NASH has superseded alcoholism as the number one cause of liver disease in the U.S. And it’s commonly acknowledged to be nutritional, which is why Super Size Me seemed so plausible. 

But NASH is, by definition, the result of food, not booze, which undermines Spurlock’s claim that a mere 30 days of eating fast food in and of itself could produce such a radical transformation. 

Super Size Me has been widely appropriated as an indictment of the evils of meat and saturated fat. In fact, in the wake of his experiment, Spurlock claims to have spent 14 months normalizing his weight and regaining his health under the tutelage of his then-girlfriend, a vegan health counselor. 

But despite its moniker “fatty liver”, there’s some doubt that dietary fat is the sole, or even main culprit in NASH. 

Spurlock’s documentary prompted a backlash. In an effort to refute Super Size Me, several lesser-known subsequent documentaries have attempted to exonerate meat and saturated fat. Soso Whorley recorded a 2007 Youtube chronicle of her 30-day McDonald’s immersion: Me and Mickey D. She lost weight, and even improved her cholesterol numbers. 

But unlike Spurlock, who force-fed himself 5000 calories per day and eschewed exercise for a month, she kept herself to a moderate 2000 calories per day, and maintained a regimen of physical activity.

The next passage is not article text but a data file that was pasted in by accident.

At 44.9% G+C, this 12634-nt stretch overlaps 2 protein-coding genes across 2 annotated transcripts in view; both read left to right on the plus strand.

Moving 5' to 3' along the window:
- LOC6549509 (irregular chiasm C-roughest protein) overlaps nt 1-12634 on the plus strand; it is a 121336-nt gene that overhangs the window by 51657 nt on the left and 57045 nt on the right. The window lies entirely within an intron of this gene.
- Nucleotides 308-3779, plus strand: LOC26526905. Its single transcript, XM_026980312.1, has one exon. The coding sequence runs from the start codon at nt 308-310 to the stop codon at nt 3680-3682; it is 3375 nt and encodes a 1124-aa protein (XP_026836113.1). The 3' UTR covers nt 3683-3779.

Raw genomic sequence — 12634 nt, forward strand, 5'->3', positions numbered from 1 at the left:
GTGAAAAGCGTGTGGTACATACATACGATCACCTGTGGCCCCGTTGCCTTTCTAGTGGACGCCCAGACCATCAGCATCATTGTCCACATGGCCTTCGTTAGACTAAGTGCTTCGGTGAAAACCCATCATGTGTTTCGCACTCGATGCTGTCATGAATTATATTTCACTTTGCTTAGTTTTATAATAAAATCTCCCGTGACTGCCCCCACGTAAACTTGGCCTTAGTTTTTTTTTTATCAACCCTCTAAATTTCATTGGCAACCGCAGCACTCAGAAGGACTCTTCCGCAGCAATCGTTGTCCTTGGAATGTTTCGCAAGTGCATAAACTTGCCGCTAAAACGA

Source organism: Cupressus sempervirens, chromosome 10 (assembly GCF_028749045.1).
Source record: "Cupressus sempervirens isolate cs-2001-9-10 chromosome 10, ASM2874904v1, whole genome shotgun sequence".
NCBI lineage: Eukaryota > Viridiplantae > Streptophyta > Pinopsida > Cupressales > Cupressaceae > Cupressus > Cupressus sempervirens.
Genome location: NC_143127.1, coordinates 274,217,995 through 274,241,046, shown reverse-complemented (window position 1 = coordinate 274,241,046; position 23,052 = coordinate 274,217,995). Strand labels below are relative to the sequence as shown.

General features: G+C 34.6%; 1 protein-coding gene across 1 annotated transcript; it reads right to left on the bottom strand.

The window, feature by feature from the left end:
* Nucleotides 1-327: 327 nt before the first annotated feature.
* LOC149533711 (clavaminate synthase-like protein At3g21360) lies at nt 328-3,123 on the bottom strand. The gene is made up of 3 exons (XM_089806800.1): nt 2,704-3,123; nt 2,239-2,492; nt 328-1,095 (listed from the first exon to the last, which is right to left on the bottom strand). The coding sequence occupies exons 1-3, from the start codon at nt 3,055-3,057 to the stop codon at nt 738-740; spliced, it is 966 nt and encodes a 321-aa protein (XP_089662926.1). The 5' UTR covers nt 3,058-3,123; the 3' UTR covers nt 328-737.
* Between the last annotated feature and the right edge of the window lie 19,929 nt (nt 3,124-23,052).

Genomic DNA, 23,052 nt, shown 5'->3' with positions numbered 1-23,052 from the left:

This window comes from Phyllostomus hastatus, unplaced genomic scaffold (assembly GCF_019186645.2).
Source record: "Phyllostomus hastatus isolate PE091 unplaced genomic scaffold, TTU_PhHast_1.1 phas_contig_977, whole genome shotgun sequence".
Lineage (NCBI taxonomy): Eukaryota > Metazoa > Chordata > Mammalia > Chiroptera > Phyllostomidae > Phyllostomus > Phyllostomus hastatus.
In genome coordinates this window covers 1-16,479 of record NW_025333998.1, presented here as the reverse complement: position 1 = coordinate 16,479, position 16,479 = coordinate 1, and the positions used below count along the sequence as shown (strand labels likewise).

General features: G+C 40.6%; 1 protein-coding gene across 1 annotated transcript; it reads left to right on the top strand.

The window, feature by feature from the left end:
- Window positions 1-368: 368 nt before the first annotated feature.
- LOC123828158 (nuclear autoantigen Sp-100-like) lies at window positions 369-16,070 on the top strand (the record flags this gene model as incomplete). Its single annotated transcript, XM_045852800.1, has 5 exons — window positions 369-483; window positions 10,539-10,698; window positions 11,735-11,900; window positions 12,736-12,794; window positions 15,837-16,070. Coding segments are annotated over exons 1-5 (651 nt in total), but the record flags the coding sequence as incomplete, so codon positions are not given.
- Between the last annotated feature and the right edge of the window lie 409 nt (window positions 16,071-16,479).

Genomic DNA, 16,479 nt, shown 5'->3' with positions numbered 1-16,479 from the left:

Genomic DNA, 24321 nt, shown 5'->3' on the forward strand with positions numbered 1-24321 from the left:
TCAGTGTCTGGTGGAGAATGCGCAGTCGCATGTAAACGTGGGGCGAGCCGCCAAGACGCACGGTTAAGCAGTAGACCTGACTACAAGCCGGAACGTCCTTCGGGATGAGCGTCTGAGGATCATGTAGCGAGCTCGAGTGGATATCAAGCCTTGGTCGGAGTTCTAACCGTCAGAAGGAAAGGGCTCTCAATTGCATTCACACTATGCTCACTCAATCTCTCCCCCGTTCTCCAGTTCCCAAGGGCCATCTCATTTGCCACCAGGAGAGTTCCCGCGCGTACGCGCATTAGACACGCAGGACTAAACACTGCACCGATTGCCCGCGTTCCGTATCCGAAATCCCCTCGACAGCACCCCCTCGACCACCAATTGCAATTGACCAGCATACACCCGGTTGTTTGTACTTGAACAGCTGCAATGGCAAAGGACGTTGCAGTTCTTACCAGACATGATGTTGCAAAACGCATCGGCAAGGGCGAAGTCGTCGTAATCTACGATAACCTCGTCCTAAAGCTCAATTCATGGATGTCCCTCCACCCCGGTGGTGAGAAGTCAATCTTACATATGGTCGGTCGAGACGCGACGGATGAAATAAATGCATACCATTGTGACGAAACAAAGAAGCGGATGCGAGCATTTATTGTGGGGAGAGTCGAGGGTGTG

I recently interviewed Tom Naughton whose movie Fathead is a deliberate rebuttal to Spurlock’s Super Size Me, which Naughton feels mischaracterizes the problem with fast food: It’s not the saturated fat, it’s all the refined carbohydrates, including a massive assault from high fructose corn syrup. 

And all this before any of Spurlock’s many critics had the benefit of knowing about his drinking problem! 

So which is it? Does Spurlock’s boozing completely invalidate his conclusions about the adverse effects of excess fast food? Is saturated fat really off the hook as a trigger of hepatic problems? Will the current trend toward ultra low-carb and ketogenic diets stoke or stem the current U.S. epidemic of fatty liver? 

I tackle some of these questions in a recent Clinical Focus podcast. I also interviewed Dr. Robert Rountree on strategies for combatting fatty liver.